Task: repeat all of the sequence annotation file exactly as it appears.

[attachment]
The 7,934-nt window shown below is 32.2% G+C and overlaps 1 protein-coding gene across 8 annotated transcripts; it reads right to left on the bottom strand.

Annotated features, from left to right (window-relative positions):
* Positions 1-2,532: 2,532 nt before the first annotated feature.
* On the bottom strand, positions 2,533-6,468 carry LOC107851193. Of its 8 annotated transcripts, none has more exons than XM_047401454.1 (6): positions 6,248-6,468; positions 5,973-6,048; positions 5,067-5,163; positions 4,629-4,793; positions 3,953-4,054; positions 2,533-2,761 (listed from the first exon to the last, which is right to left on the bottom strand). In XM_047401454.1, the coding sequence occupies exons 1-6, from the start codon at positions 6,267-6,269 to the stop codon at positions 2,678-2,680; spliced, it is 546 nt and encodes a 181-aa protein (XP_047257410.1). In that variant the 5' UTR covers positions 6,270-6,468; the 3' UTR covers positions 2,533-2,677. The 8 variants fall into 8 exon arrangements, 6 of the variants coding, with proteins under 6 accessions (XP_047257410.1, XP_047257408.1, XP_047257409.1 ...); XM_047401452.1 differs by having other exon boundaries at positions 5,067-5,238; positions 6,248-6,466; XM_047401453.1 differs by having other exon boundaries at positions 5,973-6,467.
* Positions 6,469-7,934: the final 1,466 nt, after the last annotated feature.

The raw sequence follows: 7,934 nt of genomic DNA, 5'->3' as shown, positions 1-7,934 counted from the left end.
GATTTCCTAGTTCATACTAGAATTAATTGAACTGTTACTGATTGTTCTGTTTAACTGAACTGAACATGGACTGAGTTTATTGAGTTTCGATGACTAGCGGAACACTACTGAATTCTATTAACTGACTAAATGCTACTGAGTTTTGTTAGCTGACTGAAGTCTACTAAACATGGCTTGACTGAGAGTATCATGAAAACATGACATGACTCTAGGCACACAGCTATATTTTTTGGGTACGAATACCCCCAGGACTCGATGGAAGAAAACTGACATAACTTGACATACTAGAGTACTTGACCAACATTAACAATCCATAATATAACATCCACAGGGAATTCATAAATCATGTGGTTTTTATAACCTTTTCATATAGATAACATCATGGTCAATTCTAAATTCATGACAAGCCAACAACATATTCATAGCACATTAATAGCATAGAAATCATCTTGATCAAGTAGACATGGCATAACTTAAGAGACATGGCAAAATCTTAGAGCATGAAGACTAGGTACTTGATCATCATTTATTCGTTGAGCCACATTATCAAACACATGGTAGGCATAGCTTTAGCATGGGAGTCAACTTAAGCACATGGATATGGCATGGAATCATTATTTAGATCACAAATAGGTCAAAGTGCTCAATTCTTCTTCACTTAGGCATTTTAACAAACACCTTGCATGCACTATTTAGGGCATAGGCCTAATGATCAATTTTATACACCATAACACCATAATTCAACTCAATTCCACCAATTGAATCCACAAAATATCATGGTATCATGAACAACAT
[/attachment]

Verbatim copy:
The 7,934-nt window shown below is 32.2% G+C and overlaps 1 protein-coding gene across 8 annotated transcripts; it reads right to left on the bottom strand.

Annotated features, from left to right (window-relative positions):
* Positions 1-2,532: 2,532 nt before the first annotated feature.
* On the bottom strand, positions 2,533-6,468 carry LOC107851193. Of its 8 annotated transcripts, none has more exons than XM_047401454.1 (6): positions 6,248-6,468; positions 5,973-6,048; positions 5,067-5,163; positions 4,629-4,793; positions 3,953-4,054; positions 2,533-2,761 (listed from the first exon to the last, which is right to left on the bottom strand). In XM_047401454.1, the coding sequence occupies exons 1-6, from the start codon at positions 6,267-6,269 to the stop codon at positions 2,678-2,680; spliced, it is 546 nt and encodes a 181-aa protein (XP_047257410.1). In that variant the 5' UTR covers positions 6,270-6,468; the 3' UTR covers positions 2,533-2,677. The 8 variants fall into 8 exon arrangements, 6 of the variants coding, with proteins under 6 accessions (XP_047257410.1, XP_047257408.1, XP_047257409.1 ...); XM_047401452.1 differs by having other exon boundaries at positions 5,067-5,238; positions 6,248-6,466; XM_047401453.1 differs by having other exon boundaries at positions 5,973-6,467.
* Positions 6,469-7,934: the final 1,466 nt, after the last annotated feature.

The raw sequence follows: 7,934 nt of genomic DNA, 5'->3' as shown, positions 1-7,934 counted from the left end.
GATTTCCTAGTTCATACTAGAATTAATTGAACTGTTACTGATTGTTCTGTTTAACTGAACTGAACATGGACTGAGTTTATTGAGTTTCGATGACTAGCGGAACACTACTGAATTCTATTAACTGACTAAATGCTACTGAGTTTTGTTAGCTGACTGAAGTCTACTAAACATGGCTTGACTGAGAGTATCATGAAAACATGACATGACTCTAGGCACACAGCTATATTTTTTGGGTACGAATACCCCCAGGACTCGATGGAAGAAAACTGACATAACTTGACATACTAGAGTACTTGACCAACATTAACAATCCATAATATAACATCCACAGGGAATTCATAAATCATGTGGTTTTTATAACCTTTTCATATAGATAACATCATGGTCAATTCTAAATTCATGACAAGCCAACAACATATTCATAGCACATTAATAGCATAGAAATCATCTTGATCAAGTAGACATGGCATAACTTAAGAGACATGGCAAAATCTTAGAGCATGAAGACTAGGTACTTGATCATCATTTATTCGTTGAGCCACATTATCAAACACATGGTAGGCATAGCTTTAGCATGGGAGTCAACTTAAGCACATGGATATGGCATGGAATCATTATTTAGATCACAAATAGGTCAAAGTGCTCAATTCTTCTTCACTTAGGCATTTTAACAAACACCTTGCATGCACTATTTAGGGCATAGGCCTAATGATCAATTTTATACACCATAACACCATAATTCAACTCAATTCCACCAATTGAATCCACAAAATATCATGGTATCATGAACAACAT